Transport for London (TfL) faces a near £1bn operational deficit next year, as it looks to secure new revenue raising options amid a surprise dip in passenger numbers and the loss of government funding.
The organisation said in its most recent business plan that it expects a £784m deficit this year, which will then hit £968m for 2018/19. It is aiming to turn that around to an operating surplus by 2021.
It is looking to seek out new revenue streams to plug investment into the capital's transport network, with the formation of a consulting arm, in an effort to monetise the process of sharing its expertise with operators around the world. But the organisation suffered a new blow with the news last week that the transport secretary has intervened to block its planned rise in motorist penalties in the capital.
That had been set to bring in an additional £80m in income over TfL's business plan period up to 2021/22, but Chris Grayling said the change would have been "excessive".
Concerns over cashing in on Crossrail
TfL is also looking to cash in on the Elizabeth Line, which is forecast to bring in £3bn over the next five years, and is offering six brands the chance to become exclusive sector advertisers on the new line to tap more advertising revenue.
The opening of the new railway however, is also giving TfL troubles, as it faces rising cost and schedule pressures after hiccups including delays at Woolwich station. Construction costs are £172m over budget at present.
London's deputy mayor for transport has said a delay to the Elizabeth Line is the biggest revenue risk facing TfL, so key is its opening to providing the necessary boost to TfL.
Time is ticking in its hunt to bolster revenue, as the Tube is the only part of the network to make a profit, and that has come with the headache of the surprise fall in passenger numbers.
The mystery of falling passenger numbers
TfL says fares income is expected to rise as train frequencies increase and employment growth continues, but the London Assembly has expressed concern that the transport body does not fully understand why passenger numbers are falling.
It said that if the dip is due to lifestyle changes such as people working from home, and using the likes of Uber more often, an expected upswing "may not materialise".
A January report noted TfL experiencing financial difficulties, with the London Assembly warning this will impact on services as passenger numbers and fares revenue "well behind budget".
TfL has revised its fares expectation for 2017-2018 down by £240m on the year before's budget.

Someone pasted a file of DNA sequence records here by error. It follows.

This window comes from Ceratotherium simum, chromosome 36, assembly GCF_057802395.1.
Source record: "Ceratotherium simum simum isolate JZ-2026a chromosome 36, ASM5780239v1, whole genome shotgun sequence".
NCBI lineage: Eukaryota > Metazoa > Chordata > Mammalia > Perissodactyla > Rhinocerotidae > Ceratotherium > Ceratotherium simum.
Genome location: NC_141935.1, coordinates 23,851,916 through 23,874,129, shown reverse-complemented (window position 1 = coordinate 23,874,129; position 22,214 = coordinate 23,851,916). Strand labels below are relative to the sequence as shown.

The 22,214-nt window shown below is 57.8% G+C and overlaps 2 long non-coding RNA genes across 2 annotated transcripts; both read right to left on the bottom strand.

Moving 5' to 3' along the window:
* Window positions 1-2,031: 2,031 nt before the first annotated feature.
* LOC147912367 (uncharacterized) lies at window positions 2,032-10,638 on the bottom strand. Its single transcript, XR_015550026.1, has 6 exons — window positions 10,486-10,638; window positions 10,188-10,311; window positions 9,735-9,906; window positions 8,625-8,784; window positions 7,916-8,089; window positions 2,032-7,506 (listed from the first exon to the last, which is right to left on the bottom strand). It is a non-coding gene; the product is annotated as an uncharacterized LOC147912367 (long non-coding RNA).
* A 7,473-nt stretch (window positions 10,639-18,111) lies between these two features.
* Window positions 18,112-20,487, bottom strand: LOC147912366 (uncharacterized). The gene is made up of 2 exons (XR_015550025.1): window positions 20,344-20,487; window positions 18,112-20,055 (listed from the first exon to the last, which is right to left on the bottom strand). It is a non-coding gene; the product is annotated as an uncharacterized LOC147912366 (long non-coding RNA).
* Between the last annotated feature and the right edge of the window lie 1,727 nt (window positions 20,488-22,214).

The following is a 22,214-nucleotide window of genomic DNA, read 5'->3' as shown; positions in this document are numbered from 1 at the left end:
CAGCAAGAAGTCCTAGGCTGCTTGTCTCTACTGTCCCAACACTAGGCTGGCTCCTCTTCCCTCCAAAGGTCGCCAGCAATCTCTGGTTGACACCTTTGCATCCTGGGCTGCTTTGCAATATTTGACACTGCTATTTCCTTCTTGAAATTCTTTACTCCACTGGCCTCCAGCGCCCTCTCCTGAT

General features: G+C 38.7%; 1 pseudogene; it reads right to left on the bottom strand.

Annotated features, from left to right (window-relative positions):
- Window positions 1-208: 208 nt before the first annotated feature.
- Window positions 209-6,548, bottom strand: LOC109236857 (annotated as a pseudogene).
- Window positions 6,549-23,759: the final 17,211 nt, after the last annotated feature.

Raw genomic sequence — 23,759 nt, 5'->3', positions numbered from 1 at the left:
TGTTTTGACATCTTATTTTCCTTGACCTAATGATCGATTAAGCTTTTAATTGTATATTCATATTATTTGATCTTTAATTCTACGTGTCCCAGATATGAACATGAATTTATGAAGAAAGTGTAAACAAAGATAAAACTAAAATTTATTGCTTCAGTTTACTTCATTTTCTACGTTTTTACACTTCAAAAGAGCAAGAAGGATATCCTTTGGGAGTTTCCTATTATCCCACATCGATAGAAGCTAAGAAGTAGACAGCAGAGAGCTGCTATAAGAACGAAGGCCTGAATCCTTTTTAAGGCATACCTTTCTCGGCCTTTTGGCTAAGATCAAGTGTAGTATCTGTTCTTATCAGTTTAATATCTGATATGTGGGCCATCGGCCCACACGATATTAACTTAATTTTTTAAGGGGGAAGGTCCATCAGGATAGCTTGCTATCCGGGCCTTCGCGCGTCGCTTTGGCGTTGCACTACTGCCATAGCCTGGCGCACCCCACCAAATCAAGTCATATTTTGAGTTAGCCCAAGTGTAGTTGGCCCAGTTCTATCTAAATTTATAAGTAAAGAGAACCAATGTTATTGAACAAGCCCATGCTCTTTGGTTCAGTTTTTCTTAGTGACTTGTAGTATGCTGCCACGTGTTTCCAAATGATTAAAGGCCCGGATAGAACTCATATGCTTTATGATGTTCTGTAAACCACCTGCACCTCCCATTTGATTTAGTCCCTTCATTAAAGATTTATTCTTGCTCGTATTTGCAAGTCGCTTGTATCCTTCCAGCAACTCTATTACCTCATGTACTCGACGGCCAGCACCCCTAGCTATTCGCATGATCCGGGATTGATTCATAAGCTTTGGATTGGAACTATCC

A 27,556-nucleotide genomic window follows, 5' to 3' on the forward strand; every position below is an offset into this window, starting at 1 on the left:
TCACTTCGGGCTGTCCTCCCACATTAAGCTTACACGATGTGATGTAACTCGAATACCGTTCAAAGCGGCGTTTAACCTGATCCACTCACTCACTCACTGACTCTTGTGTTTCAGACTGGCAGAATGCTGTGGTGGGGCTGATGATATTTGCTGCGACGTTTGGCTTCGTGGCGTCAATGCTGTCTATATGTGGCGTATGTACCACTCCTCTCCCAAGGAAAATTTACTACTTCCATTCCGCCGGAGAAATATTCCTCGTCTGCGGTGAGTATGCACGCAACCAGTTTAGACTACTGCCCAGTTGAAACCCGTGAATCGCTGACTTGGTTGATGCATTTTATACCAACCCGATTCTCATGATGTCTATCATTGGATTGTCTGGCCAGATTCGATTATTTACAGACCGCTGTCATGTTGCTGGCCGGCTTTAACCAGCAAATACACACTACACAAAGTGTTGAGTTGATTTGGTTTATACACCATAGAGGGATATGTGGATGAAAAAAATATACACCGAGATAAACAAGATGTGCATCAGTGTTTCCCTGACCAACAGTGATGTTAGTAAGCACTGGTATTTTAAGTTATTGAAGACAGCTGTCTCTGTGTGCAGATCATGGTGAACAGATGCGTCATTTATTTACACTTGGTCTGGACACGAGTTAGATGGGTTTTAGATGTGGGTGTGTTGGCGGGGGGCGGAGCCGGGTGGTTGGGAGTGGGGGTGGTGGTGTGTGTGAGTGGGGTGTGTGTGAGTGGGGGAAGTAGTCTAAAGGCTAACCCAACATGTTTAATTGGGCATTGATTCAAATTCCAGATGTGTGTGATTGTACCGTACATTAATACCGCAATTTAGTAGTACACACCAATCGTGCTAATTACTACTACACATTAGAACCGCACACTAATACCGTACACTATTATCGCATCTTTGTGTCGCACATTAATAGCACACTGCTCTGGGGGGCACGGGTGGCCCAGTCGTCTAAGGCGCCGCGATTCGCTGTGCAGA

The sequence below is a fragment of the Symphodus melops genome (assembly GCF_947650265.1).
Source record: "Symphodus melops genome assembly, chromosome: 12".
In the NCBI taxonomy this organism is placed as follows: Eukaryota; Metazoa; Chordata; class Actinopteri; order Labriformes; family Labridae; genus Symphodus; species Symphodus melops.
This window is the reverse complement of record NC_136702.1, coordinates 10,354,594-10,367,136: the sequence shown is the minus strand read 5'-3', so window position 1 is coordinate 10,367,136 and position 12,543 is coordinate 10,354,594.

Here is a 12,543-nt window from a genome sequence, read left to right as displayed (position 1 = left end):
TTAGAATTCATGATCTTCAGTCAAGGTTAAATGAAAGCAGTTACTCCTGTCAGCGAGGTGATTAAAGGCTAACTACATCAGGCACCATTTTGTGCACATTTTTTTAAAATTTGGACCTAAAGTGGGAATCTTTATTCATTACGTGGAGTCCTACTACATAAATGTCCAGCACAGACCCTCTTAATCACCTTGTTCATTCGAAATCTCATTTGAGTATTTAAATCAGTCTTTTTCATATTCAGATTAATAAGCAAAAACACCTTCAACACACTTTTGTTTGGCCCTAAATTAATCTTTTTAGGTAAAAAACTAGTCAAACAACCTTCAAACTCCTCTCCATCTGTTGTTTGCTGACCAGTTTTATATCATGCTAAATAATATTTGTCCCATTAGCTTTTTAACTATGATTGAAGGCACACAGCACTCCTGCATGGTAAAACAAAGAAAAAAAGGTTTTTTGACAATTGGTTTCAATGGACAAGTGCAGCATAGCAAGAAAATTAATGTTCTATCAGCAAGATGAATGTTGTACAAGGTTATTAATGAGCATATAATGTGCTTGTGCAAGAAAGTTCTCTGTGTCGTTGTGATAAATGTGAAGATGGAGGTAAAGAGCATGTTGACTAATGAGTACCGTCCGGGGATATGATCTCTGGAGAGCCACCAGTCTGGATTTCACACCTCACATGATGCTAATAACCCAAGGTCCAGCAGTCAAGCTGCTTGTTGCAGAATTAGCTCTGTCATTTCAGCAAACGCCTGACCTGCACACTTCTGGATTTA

A TfL spokesperson said:
Through our recently published budgeted and balanced business plan, we are continuing to invest record amounts in the transport network to deliver a wide range of improvements and make London a fairer, greener, healthier and more prosperous city for everyone.
Our extensive efficiency programme has already helped reduce operating costs this year by £194m and is ahead of budget and more than offsets any reduction in revenue. The introduction of the Elizabeth Line later this year will further improve ridership across the capital and transform journeys for millions of people.
Upgrades shelved and bus services cut
As a result of the fall in fares revenue and the end of its government subsidy, TfL has cut its local implementation plan funding to boroughs, and suspended its programme of renewals on the road network.
There are plans to cut bus services by seven per cent over the next five years, and upgrades to the Jubilee and Northern Lines have been shelved, though TfL has said it can improve the Underground services by sweating its assets.
A new timetable has been introduced on the Northern Line to double the length of the highest frequency evening peak services in the central London section.
Critics however, have said the mayor's partial fare freeze has added pressure onto the transport organisation.
London Assembly Conservative member and chair of the Transport Committee Keith Prince said previously: "In just 12 months, Sadiq Khan's con of a 'fares freeze' has eluded millions of travelcard users and cost TfL hundreds of millions of pounds."
TfL though, says the freeze has helped it prove more resilient and cushion the blow from slipping passenger numbers, which have also been felt across National Rail services in London.